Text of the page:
Fox News host Greta Van Susteren lamented that "we do nothing about the poor," but has repeatedly hosted guests who have attacked the federal food stamp program, which helps keep millions out of poverty and limits the effects of poverty and unemployment.
On the June 9 edition of ABC's This Week with George Stephanopoulos, Van Susteren decried a lack of attention to impoverished Americans, saying, "The thing that disturbs me is that the economy I see is a three legged stool: the rich, the middle class, and the poor. And all three have to be winning and surviving, and we do nothing about the poor. You know, we play with all these numbers and look at all the unemployment but we still aren't digging into the inner city and going into the poverty, the huge poverty at the bottom in this city."
But Van Susteren's concern for the poor is inconsistent with attacks by guests on her show on the Supplemental Nutrition Assistance Program (SNAP), the federal food stamp program that is designed to keep people out of poverty.
On the April 9, 2012 edition of On the Record with Greta Van Susteren, Fox News contributor and former Republican Congressman Allen West suggested that food stamps prevent those in poverty from "stand[ing] up on their own":
WEST: And as you know, since the president been in office, we've seen a 45 percent increase in food stamp recipients. So I think when you look at the economic policies, we're going in the wrong direction in that we're growing the amount of people that are being on government subsistence or government dependency instead of getting people off of that with the right type of economic policies to help them to stand up on their own. [Transcript via Nexis]
In March of 2013, Van Susteren hosted Fox News contributor and former Republican presidential candidate Herman Cain during a segment devoted to the supposed "food stamp epidemic." Cain smeared the "high percentage" of Americans on food stamps as the product of "class warfare ideology," which enables recipients to "not feel guilty" about "gam[ing] the system" to receive government benefits:
CAIN: The reason we have such a high percentage is because of the ideological reasoning behind wanting more people on the program, as well as other programs, and that is class warfare. When you have an administration and you have liberals and you have Democrats constantly promoting the fact that maybe the rich are not paying enough, even though the top 50 percent of taxpayers paid nearly 98 percent of the taxes -- they continue to promote this class warfare ideology, so it makes some people who find a way to game the system not feel guilty about it. That's part of the problem, and it's this whole class warfare ideology.
But Van Susteren's guests ignored that SNAP is an effective antipoverty program that keeps millions out of poverty and lessens the severity of poverty and unemployment. The Center on Budget and Policy Priorities (CBPP) found that food stamps "kept 4.7 million people out of poverty in 2011, including 2.1 million children" and "lifted 1.5 million children above 50 percent of the poverty line in 2011, more than any other benefit program":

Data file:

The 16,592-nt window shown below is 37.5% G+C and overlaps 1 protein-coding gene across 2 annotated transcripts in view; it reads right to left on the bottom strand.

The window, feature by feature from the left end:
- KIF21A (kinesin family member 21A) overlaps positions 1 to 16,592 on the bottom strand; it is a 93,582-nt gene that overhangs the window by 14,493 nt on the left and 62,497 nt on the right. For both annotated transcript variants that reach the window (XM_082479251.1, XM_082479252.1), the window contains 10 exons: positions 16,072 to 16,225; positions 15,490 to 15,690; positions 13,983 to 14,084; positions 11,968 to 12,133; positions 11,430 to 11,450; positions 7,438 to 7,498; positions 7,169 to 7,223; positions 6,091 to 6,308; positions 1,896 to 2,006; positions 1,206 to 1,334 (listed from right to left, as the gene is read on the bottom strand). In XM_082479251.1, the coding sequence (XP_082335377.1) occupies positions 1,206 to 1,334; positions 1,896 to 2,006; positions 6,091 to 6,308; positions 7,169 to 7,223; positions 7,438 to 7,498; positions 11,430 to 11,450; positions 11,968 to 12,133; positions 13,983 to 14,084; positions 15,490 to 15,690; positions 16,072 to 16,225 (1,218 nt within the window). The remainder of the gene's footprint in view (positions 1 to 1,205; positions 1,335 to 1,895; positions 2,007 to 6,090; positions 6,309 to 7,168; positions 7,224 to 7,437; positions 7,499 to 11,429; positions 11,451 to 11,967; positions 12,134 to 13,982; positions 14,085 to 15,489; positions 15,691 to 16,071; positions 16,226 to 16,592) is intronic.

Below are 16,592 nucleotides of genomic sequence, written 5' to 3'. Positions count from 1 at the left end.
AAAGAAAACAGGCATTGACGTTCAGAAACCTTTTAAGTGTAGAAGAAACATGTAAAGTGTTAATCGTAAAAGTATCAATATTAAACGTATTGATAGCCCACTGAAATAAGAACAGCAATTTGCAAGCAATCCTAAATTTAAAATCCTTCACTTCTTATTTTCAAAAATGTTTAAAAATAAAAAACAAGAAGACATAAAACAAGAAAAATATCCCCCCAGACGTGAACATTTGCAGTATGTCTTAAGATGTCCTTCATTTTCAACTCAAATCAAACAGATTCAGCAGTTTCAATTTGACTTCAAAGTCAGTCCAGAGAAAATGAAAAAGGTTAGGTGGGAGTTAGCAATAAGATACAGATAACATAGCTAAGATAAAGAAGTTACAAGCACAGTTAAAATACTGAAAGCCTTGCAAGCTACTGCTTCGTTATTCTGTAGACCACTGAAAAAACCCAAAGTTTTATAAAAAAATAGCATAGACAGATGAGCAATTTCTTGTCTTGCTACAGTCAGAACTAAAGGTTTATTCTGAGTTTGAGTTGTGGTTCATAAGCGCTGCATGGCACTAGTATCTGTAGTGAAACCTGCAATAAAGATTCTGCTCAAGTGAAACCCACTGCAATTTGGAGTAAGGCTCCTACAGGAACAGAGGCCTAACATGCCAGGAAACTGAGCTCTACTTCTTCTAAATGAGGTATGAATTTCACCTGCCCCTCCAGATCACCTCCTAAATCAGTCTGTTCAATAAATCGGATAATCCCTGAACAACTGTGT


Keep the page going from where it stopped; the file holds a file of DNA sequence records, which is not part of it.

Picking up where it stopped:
CBPP has also noted that the percent of households with very low food security decreased thanks in part to the increase in SNAP benefits:
One study of the impacts of the increase in SNAP benefits from the Recovery Act found that the prevalence of very low food security of households with incomes eligible for SNAP (130 percent of poverty and less) decreased from 2008 to 2009 (before and after the SNAP benefit increase, respectively). The percent of households with very low food security was expected to increase due to changes in income and employment resulting from the recession, yet it decreased; this decline was not shown among higher-income households. This impact, along with increases in participation and increased spending on food from this population, suggests that SNAP benefits can be effective at ensuring that households have enough to eat.
And contrary to West's and Cain's remarks, the increase in SNAP caseloads is primarily the result of the recession. According to a CBPP report (emphasis original):
The number of people eligible for SNAP increased because of the recession and lagging recovery. The number of people with income below 130 percent of poverty (the SNAP income limit) increased substantially, from 54 million in 2007, before the recession, to 60 million in 2009 and 64 million in 2011, allowing more households to qualify for help from the program.
Participation among eligible households also increased. The U.S. Department of Agriculture (USDA) estimates that the SNAP participation rate rose from 65 percent in 2007 to 75 percent in 2010, the most recent year available. Households that already were poor became poorer during the recession. The widespread and prolonged effects of the recession may have made it more difficult for other family members and communities to provide support to people who are struggling to make ends meet. In addition, states continued efforts begun before the recession to reach more eligible households, particularly working families and senior citizens, by simplifying SNAP policies and procedures. All of these factors likely contributed to rising participation rates.